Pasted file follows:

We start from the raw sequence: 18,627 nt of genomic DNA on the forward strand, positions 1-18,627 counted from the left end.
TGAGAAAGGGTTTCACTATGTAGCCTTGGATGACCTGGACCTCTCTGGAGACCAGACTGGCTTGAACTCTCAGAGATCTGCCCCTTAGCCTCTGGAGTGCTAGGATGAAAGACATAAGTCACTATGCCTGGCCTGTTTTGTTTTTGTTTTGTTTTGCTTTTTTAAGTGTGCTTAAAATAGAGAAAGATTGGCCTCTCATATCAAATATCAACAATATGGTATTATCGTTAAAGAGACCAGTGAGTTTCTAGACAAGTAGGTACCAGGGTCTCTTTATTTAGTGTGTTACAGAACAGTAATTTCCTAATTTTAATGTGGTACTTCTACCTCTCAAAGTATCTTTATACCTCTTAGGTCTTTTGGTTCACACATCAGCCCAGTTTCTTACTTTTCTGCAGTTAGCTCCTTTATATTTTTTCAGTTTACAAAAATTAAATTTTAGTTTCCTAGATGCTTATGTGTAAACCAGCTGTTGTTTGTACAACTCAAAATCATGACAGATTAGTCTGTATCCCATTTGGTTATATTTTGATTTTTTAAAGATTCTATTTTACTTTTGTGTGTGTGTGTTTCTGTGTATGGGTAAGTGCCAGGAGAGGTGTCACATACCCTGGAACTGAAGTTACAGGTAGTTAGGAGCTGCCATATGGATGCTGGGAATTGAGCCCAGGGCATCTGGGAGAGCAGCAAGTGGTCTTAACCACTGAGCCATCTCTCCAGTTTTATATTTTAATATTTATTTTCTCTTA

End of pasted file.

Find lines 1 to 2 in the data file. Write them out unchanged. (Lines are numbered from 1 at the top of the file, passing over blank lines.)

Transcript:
We start from the raw sequence: 18,627 nt of genomic DNA on the forward strand, positions 1-18,627 counted from the left end.
TGAGAAAGGGTTTCACTATGTAGCCTTGGATGACCTGGACCTCTCTGGAGACCAGACTGGCTTGAACTCTCAGAGATCTGCCCCTTAGCCTCTGGAGTGCTAGGATGAAAGACATAAGTCACTATGCCTGGCCTGTTTTGTTTTTGTTTTGTTTTGCTTTTTTAAGTGTGCTTAAAATAGAGAAAGATTGGCCTCTCATATCAAATATCAACAATATGGTATTATCGTTAAAGAGACCAGTGAGTTTCTAGACAAGTAGGTACCAGGGTCTCTTTATTTAGTGTGTTACAGAACAGTAATTTCCTAATTTTAATGTGGTACTTCTACCTCTCAAAGTATCTTTATACCTCTTAGGTCTTTTGGTTCACACATCAGCCCAGTTTCTTACTTTTCTGCAGTTAGCTCCTTTATATTTTTTCAGTTTACAAAAATTAAATTTTAGTTTCCTAGATGCTTATGTGTAAACCAGCTGTTGTTTGTACAACTCAAAATCATGACAGATTAGTCTGTATCCCATTTGGTTATATTTTGATTTTTTAAAGATTCTATTTTACTTTTGTGTGTGTGTGTTTCTGTGTATGGGTAAGTGCCAGGAGAGGTGTCACATACCCTGGAACTGAAGTTACAGGTAGTTAGGAGCTGCCATATGGATGCTGGGAATTGAGCCCAGGGCATCTGGGAGAGCAGCAAGTGGTCTTAACCACTGAGCCATCTCTCCAGTTTTATATTTTAATATTTATTTTCTCTTA